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Posted at: Mar 11, 2018, 1:18 AM; last updated: Mar 11, 2018, 1:18 AM (IST)

How HP can turn hot-water springs into money-spinner

Kuldeep Chauhan
The state with a huge potential of untapped spring reservoirs has done little to harness their therapeutic value
How HP can turn hot-water springs into money-spinner
Liquid money: A hot spring at Kheer Ganga in Kullu. Photo: Jai Kumar

Kuldeep Chauhan in Shimla

Before you could consider winding down in a spa, here’s something to munch about: etymologically, you can give it to a Belgium town for enriching you with the word spa. Known as the Pearl of the Ardennes lying in the east of the country, Spa is known for its mineral-rich thermal waters. The eponymous town complements that country’s economy in millions of dollars for its therapeutic water-bottled or in natural surroundings. Take others: Japan takes the lead with 13,754 spa resorts while China has 3,100 (Tibet has 672). Europe accounts for over 19% of spa industry with Iceland becoming a true geothermal destination.

Back home, sigh! Himachal as well as J&K have plenty of such mineral-rich springs —from Kheer Ganga and Tattapani in Himachal Pradesh to Puga and Chuma Thang in Ladakh. Yet these hot bathing havens haven’t clicked with the state governments desperately trying to emerge from deep financial straits.

Vashisht in Manali, Kheer Ganga and Manikaran in Parbati valley in Kullu and Tattapani in Mandi and Jeori and Tapri in Kinnaur can be developed into popular spa destinations, which contribute to a $ 60.5-billion global tourist market. The hot springs can also generate green power worth 10,000 MW (countrywide) and can help in cold storage, thus empowering local village economy in an eco-friendly way.

Charles Davidson is chairman of Global Hot Springs Forum (GHSF), and has done research on hot baths in 21 countries. He inspected hot bath hubs in Himachal during his recent visit to the state. The GHSF has prepared a ‘global hot springs view dials’ connecting the hot springs and promoting wellness and spa tourism around the world. Indian hot-spring ‘view dial’ includes places in Himachal, Sikkim and some southern states, says Davidson.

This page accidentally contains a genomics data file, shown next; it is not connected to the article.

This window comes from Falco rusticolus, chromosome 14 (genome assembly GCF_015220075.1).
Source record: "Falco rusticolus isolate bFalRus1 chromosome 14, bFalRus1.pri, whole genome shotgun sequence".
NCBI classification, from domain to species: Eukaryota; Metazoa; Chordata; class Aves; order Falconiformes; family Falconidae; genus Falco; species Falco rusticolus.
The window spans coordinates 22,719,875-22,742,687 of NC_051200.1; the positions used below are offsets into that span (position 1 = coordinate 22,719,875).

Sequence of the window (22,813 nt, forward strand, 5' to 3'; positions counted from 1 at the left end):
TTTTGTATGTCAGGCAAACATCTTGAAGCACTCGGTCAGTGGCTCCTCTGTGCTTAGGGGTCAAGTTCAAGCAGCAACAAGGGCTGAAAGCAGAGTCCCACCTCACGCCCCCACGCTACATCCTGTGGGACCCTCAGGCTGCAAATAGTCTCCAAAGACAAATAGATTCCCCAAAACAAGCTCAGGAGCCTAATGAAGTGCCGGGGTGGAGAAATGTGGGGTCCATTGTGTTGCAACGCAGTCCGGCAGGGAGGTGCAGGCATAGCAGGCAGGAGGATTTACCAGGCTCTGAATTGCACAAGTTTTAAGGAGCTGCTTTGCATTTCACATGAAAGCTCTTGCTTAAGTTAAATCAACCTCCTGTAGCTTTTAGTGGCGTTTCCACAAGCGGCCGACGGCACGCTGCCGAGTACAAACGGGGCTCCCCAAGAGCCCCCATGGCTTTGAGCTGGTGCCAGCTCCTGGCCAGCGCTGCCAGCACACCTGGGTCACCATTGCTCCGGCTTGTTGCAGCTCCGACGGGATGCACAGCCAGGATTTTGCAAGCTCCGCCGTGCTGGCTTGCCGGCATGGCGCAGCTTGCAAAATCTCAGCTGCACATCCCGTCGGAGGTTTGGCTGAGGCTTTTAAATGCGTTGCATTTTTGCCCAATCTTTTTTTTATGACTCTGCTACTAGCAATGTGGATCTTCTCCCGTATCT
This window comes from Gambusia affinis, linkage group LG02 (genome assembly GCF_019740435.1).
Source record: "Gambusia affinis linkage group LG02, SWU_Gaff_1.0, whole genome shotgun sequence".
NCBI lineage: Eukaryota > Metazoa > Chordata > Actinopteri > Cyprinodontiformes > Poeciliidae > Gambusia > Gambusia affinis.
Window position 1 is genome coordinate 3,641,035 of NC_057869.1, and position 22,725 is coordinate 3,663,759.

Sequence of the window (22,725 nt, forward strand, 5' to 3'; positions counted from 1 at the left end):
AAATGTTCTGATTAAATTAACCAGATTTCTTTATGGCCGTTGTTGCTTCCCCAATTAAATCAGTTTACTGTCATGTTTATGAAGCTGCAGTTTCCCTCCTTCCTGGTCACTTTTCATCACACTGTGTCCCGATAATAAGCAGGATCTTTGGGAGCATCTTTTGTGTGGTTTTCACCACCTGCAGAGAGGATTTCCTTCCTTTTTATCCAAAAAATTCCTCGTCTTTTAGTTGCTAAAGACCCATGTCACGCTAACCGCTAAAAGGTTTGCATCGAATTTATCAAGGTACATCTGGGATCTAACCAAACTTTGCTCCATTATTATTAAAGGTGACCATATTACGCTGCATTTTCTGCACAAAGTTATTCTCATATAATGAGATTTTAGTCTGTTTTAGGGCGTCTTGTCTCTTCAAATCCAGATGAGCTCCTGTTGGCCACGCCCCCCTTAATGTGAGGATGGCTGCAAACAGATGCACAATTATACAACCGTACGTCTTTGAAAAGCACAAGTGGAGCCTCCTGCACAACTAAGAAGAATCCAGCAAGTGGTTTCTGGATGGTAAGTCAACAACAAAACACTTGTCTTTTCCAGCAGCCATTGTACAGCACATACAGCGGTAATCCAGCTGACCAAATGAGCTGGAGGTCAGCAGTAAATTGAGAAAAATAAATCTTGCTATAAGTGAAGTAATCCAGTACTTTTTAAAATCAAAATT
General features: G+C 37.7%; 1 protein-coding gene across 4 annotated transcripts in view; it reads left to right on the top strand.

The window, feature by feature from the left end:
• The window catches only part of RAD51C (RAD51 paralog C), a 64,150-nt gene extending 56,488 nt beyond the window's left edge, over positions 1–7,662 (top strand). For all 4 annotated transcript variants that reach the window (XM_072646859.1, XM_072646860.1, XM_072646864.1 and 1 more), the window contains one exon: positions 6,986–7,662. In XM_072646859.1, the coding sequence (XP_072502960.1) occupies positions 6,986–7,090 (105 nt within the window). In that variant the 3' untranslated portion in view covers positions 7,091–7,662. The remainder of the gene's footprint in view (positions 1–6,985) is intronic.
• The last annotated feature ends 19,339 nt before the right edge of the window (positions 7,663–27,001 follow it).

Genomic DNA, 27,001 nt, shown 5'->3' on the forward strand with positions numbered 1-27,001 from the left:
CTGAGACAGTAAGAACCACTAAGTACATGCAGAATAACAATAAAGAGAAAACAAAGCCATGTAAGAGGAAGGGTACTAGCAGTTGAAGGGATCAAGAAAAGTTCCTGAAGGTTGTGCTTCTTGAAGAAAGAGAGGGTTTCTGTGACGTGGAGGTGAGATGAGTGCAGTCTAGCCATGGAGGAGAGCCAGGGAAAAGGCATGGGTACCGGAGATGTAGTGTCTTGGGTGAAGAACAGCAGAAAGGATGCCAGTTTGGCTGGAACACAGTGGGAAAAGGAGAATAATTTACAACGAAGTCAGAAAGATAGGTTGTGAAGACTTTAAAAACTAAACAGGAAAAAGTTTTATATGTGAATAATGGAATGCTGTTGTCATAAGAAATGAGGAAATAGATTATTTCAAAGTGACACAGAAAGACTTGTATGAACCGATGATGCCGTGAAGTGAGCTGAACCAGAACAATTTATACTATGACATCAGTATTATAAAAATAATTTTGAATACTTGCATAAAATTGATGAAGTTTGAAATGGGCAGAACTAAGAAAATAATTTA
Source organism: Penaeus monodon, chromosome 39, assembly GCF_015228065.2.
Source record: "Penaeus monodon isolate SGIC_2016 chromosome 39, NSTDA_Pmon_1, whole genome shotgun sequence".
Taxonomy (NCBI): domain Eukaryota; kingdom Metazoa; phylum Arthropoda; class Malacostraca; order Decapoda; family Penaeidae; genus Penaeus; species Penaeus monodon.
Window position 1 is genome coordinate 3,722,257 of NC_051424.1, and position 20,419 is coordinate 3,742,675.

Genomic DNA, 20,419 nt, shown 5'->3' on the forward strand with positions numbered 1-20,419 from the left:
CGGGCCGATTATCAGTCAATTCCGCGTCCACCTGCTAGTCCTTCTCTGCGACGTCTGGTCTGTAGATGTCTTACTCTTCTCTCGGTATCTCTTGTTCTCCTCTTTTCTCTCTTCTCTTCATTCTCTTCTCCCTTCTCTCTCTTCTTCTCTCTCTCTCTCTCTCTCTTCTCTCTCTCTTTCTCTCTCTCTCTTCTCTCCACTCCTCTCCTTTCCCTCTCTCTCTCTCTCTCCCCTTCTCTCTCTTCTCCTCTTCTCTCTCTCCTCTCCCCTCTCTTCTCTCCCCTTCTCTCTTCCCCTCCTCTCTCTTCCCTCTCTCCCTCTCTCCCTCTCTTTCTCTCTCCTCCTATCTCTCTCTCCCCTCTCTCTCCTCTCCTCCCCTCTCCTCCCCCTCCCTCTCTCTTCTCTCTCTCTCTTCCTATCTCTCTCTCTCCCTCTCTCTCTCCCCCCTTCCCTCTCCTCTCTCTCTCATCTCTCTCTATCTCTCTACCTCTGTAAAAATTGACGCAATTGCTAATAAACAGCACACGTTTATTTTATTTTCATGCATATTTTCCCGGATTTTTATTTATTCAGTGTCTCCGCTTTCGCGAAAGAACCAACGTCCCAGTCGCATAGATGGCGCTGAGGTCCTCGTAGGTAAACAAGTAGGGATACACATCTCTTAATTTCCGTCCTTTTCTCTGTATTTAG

“The hot bath springs in India have contents similar to Europe’s. As part of health tourism, these need a lot of investment. The best option can be the PPP mode in India as is the case in Europe, Japan, and China,” says Davidson. 

Rural economy

Hot springs also promise a new hope for the Rs 4,000-crore apple industry. Indian Institute of Technology (IIT) Mandi is on its way to developing apple cold stores and fruit processing using this cheap geothermal sustainable source of energy.

IIT researcher Dr Vijay Chauhan says hot springs in Manikaran, can provide cold storage capacity of 1,000 tonnes and generate 30-KV of power. This power can be used to run a processing plant with a capacity of 30 tonnes. The Manikaran spas’ temperature ranges from 98 deg C to 91 deg C and flow at 7 litres per second. “We have combined two cycles of geothermal energy to get a cycle that can use this energy for cold storage and generate power through turbines,” he says. 

The cold stores use no electricity and lower down on transportation cost. The farmers can store fruit locally, extending the processing period by over a month. On a ‘save-hot water springs mission’ in the western Himalayas, a team of scientists has inspected the Tatta Pani spring recently. The project team of a joint Indo-Norwegian venture has proposed that hot springs Tatta Pani, Manikaran, Vashisht and Puga and Chuma-Thang in Ladakh can be developed as geothermal tourist destinations. 

Not beyond pilgrimage

Located around 3 km from Manali, Vashisht hot baths at 1990 m height are managed by a local temple committee and have not been developed beyond pilgrimage. These are Turkish-style baths with separate sections for men and women. “It is a miracle in a cold area. A dip takes away all your fatigue. We spent almost an hour, and didn’t feel like coming out,” says Pragya Jeevan, a tourist from Delhi. 

The Kheer Ganga spas remain in mystery. You find only sadhus and few a hashish kick seekers in shacks and temple sarai. The hot springs ooze out along the Parbati at the foot of the Mantalai glacier at Kheer Ganga, located on an arduous 9-km trek from the Barshaini road head on the Kullu-Manikaran road. “A dip in the natural hot water spring in Kheerganga is a life-time experience,” says Karnik, a tourist. 

And Manikaran has turned into an ugly concrete mess with a maze of concrete sarais, buildings, dhabas, shacks and guest houses. Traffic jams on the Kasol-Manikaran road in summer are a routine as the road is in a bad shape. “Nobody bothers to develop Manikaran as spa destination,” says Raghuraj Thakur, a local resident.

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